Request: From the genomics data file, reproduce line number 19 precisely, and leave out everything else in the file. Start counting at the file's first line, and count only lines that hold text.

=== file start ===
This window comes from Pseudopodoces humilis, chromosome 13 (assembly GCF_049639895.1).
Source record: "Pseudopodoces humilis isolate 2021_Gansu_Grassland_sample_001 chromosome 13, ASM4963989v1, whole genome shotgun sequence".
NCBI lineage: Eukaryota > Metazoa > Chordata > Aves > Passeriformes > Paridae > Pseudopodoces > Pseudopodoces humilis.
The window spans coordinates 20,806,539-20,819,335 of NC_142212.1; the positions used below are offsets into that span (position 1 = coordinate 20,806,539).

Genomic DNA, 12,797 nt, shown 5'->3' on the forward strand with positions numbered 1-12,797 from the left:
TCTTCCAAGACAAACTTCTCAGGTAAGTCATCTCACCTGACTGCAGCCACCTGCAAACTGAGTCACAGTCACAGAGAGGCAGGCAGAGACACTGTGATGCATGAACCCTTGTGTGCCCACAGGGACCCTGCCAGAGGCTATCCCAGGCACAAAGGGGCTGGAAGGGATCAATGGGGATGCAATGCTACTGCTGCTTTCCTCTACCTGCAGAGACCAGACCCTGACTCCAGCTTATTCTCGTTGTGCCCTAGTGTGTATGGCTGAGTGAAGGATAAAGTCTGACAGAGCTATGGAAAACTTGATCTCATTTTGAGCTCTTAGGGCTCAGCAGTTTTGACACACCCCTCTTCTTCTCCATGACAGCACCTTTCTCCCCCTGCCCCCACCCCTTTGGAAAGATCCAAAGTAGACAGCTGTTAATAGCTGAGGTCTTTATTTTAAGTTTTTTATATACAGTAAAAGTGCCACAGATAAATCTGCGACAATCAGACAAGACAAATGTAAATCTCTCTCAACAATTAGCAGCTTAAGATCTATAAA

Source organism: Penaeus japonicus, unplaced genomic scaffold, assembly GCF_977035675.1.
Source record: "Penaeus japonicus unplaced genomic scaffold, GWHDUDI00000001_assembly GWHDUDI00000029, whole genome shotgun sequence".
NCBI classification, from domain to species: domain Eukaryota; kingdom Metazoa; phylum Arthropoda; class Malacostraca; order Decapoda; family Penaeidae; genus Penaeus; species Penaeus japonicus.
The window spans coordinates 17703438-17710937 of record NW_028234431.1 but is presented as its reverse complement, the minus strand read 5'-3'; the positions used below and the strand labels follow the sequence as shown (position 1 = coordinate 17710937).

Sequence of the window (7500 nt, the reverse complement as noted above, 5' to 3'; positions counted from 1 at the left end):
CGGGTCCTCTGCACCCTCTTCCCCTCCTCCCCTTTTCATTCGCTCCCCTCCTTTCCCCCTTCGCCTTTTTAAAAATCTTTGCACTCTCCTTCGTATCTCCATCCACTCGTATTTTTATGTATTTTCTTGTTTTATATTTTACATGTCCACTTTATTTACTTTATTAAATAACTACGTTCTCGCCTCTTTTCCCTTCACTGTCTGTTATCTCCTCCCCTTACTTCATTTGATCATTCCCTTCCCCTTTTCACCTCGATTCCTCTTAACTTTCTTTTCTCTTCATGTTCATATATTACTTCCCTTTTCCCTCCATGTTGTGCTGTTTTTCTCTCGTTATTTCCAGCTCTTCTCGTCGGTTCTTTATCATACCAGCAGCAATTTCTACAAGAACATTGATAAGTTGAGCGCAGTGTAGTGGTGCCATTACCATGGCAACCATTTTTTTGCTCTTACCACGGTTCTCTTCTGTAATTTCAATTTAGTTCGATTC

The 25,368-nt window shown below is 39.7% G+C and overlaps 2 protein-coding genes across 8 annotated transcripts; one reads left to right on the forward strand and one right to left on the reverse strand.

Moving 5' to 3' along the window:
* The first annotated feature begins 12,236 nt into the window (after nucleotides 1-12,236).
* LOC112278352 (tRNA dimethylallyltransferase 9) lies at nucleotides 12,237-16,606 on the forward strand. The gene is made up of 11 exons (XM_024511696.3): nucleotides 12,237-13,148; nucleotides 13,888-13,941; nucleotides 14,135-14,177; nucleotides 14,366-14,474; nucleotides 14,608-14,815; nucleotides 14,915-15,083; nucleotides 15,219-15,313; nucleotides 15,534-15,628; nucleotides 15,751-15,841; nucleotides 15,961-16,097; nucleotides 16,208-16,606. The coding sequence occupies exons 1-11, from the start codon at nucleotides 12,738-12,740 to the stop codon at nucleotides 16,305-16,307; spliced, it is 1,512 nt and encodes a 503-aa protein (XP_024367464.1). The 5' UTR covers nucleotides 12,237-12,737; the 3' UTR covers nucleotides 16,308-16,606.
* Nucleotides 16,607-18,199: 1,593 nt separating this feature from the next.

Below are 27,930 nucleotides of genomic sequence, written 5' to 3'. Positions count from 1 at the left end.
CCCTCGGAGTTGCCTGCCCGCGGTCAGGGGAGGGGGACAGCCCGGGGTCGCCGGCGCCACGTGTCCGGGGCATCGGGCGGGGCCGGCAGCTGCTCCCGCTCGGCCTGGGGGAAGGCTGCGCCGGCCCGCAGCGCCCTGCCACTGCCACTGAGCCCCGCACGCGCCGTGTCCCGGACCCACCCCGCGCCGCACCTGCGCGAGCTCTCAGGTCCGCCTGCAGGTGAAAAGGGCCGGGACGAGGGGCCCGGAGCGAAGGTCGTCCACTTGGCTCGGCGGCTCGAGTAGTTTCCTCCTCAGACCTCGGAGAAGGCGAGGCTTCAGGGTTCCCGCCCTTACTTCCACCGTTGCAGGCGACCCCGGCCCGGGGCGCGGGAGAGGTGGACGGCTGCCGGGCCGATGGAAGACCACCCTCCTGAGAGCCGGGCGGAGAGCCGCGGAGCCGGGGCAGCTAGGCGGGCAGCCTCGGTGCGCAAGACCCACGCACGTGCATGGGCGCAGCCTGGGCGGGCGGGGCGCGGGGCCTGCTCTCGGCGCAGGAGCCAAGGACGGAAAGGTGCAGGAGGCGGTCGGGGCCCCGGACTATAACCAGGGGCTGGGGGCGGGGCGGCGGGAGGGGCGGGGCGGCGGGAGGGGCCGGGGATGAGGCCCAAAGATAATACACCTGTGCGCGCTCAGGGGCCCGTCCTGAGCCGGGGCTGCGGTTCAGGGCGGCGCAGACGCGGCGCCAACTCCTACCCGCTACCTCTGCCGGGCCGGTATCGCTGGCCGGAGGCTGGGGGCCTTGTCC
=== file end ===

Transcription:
CCCTCGGAGTTGCCTGCCCGCGGTCAGGGGAGGGGGACAGCCCGGGGTCGCCGGCGCCACGTGTCCGGGGCATCGGGCGGGGCCGGCAGCTGCTCCCGCTCGGCCTGGGGGAAGGCTGCGCCGGCCCGCAGCGCCCTGCCACTGCCACTGAGCCCCGCACGCGCCGTGTCCCGGACCCACCCCGCGCCGCACCTGCGCGAGCTCTCAGGTCCGCCTGCAGGTGAAAAGGGCCGGGACGAGGGGCCCGGAGCGAAGGTCGTCCACTTGGCTCGGCGGCTCGAGTAGTTTCCTCCTCAGACCTCGGAGAAGGCGAGGCTTCAGGGTTCCCGCCCTTACTTCCACCGTTGCAGGCGACCCCGGCCCGGGGCGCGGGAGAGGTGGACGGCTGCCGGGCCGATGGAAGACCACCCTCCTGAGAGCCGGGCGGAGAGCCGCGGAGCCGGGGCAGCTAGGCGGGCAGCCTCGGTGCGCAAGACCCACGCACGTGCATGGGCGCAGCCTGGGCGGGCGGGGCGCGGGGCCTGCTCTCGGCGCAGGAGCCAAGGACGGAAAGGTGCAGGAGGCGGTCGGGGCCCCGGACTATAACCAGGGGCTGGGGGCGGGGCGGCGGGAGGGGCGGGGCGGCGGGAGGGGCCGGGGATGAGGCCCAAAGATAATACACCTGTGCGCGCTCAGGGGCCCGTCCTGAGCCGGGGCTGCGGTTCAGGGCGGCGCAGACGCGGCGCCAACTCCTACCCGCTACCTCTGCCGGGCCGGTATCGCTGGCCGGAGGCTGGGGGCCTTGTCC